One summer my good friend Ash invited me to travel with him to Ghana. Now in today’s travel-accessible and technology-rich world, I realize that many of you reading this have probably made similar trips. I myself have been fortunate to see a lot of places in the world as well. But for a rural Alabama boy, a trip to West Africa was a bit outside my box.
Putting my fears and trepidation aside, I made the trip and experienced an amazing array of culture, people, and geography (and of course a lot of interesting foods). We spent the week constantly on the move, staying in six different places during our eight-night stay in the country. We started in the coastal capital of Accra before moving to a slave castle in Elmina, and ended the week moving through the northern region of the country where the rains had not yet begun to fall for the season and the community feared the worst should they not.
As it’s nearly impossible to summarize the entirety of a trip of this magnitude, I’ll share with you the primary thing that I carried with me back across the Atlantic. Near the end of our trip, we finally made it to several extremely remote villages in the region. They were home to mud huts bursting at the seams with children and families—exactly like a picture out of a human relief commercial you might have seen on TV. My friend Ash and his team have been working to bring aid to several of these villages for some time now. They’ve done an incredible job providing what they can to these people, and I certainly believe that work is important. We should do all we can with what we have to bring relief to those in need around the world.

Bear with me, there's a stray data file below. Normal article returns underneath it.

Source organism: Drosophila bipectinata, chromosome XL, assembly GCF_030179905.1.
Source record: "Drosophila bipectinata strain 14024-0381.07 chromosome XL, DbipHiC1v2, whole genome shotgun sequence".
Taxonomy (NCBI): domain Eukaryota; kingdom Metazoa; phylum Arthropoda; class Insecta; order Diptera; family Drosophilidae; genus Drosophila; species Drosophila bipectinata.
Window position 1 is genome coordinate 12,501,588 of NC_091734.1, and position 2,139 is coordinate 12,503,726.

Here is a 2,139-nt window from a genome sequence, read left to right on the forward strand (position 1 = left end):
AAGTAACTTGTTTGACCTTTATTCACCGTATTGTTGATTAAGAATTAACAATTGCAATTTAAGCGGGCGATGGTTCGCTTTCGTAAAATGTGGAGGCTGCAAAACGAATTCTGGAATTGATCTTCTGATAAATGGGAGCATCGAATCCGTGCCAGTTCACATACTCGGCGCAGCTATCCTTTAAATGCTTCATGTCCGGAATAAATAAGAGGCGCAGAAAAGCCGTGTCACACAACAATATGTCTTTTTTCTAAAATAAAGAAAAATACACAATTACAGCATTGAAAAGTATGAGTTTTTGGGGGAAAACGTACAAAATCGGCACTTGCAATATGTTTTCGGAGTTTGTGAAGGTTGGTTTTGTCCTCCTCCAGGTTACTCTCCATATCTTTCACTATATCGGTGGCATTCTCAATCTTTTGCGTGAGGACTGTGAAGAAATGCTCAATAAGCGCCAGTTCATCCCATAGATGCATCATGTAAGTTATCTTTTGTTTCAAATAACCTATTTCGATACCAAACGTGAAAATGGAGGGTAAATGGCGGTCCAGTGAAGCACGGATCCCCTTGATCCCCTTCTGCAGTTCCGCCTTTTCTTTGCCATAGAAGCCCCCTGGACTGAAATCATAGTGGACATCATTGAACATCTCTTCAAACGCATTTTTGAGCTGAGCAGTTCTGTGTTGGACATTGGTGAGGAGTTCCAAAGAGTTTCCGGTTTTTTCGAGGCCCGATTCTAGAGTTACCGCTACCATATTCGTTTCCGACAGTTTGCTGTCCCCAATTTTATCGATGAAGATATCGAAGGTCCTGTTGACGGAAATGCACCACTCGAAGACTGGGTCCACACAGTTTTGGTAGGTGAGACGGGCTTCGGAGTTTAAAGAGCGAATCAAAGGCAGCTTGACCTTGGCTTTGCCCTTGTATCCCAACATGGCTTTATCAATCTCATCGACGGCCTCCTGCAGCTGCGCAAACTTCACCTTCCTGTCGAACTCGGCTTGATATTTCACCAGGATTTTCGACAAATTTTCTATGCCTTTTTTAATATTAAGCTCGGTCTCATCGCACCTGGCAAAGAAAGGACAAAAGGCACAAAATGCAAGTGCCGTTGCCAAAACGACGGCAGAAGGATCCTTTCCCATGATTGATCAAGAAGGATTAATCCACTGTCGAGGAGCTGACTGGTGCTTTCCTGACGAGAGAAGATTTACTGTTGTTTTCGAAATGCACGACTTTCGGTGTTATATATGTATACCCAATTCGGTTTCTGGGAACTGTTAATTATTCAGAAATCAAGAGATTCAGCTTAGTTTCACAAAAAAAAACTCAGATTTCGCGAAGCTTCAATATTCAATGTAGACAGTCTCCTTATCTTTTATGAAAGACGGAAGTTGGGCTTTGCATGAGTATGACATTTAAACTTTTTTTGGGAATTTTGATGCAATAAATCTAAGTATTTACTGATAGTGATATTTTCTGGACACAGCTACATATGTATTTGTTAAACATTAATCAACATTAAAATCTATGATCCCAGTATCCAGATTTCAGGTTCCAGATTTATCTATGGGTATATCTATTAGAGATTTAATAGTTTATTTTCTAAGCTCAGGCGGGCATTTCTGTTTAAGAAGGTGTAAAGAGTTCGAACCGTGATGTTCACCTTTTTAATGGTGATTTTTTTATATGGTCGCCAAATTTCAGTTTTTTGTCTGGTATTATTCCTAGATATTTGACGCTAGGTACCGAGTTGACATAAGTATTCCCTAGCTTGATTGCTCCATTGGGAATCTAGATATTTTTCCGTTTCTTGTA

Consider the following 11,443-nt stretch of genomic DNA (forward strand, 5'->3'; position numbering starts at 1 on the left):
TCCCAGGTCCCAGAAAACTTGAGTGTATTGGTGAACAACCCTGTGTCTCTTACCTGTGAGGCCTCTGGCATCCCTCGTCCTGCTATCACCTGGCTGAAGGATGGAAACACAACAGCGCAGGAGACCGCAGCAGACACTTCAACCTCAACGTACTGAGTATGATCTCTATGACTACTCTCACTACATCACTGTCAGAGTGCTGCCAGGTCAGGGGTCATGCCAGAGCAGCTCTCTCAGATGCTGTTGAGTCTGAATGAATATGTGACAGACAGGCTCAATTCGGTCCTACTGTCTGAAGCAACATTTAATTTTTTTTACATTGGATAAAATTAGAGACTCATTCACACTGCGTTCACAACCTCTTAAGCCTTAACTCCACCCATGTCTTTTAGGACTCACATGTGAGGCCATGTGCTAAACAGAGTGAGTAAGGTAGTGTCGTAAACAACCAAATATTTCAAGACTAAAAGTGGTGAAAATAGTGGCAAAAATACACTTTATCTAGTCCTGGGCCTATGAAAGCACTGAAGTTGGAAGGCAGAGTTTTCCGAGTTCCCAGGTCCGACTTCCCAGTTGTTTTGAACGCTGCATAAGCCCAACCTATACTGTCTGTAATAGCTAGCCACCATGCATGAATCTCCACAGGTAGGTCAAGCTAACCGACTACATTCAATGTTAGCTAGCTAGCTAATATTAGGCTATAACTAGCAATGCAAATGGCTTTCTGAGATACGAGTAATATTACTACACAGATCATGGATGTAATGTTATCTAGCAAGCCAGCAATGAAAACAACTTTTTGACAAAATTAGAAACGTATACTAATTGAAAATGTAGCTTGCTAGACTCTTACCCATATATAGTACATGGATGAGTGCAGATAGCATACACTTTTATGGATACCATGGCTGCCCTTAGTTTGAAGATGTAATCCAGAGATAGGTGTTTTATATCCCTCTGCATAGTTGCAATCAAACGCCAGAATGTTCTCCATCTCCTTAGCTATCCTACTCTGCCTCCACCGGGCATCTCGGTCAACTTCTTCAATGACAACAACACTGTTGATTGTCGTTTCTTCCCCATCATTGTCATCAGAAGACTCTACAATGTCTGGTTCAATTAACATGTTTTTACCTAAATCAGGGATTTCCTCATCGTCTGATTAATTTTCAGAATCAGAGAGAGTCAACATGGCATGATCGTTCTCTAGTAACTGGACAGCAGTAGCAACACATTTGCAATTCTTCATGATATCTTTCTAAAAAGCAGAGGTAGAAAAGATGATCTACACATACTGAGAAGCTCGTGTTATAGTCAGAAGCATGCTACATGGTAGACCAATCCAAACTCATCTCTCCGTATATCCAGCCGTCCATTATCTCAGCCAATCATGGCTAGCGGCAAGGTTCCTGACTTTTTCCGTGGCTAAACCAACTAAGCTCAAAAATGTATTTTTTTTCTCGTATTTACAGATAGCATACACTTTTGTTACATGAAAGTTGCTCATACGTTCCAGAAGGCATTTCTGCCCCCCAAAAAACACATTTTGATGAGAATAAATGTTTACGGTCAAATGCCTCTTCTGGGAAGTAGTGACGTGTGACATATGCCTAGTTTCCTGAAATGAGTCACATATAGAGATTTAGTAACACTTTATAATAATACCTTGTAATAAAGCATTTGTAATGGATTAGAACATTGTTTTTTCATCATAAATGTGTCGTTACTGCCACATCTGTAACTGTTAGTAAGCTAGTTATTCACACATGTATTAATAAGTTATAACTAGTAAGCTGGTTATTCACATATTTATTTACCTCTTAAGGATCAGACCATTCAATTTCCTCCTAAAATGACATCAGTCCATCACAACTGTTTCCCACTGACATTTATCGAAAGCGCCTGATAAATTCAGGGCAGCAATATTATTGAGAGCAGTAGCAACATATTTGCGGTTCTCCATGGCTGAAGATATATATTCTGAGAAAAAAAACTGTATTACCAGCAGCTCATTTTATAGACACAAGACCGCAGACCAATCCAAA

But as I sat that day under a lean-to with the village patriarch, new things came into focus for me. For years, westerners like us have been traveling to Africa with the good intentions of helping bring a “better” quality of life to the people there. That’s a wonderful and noble call that I’m sure most people greatly appreciate. But it’s easy to forget how much we can also learn from those we’re serving. As I talked to the patriarch that day, his entire family surrounded him. They were constantly supporting and caring for one another. They were smiling even as they waited so desperately for the rain to arrive so they could plant their crops. They waited and prayed and worked together all the while. Some were drying shea nuts to make shea butter to sell at the market. Mothers were tending to children and fetching water. And no one was frantically trying to fill the time left ahead of them in their days.
I don’t know about you, but I sure could take a tip from this lifestyle. Couldn’t we all benefit from applying a little more patience and stillness to so many circumstances in our lives? Take a deep breath and give yourself a break between meetings. Don’t check your email when you get home from work. Surprise your kids with ice cream one day after school. Go on a walk with your spouse. Instead of worrying about every small detail or distraction in your day, take time truly enjoy and pour into what’s important—the people in your life.
This is one of my favorite things about being a part of the team at CTR. Valuing relationships and serving others are at the top of our list of core values. I’m so grateful to work in a culture that encourages me to take time to get to know and serve my clients beyond just one real estate transaction. It’s something I saw at work that day in Africa, and I’m thankful to see it played out most days at CTR.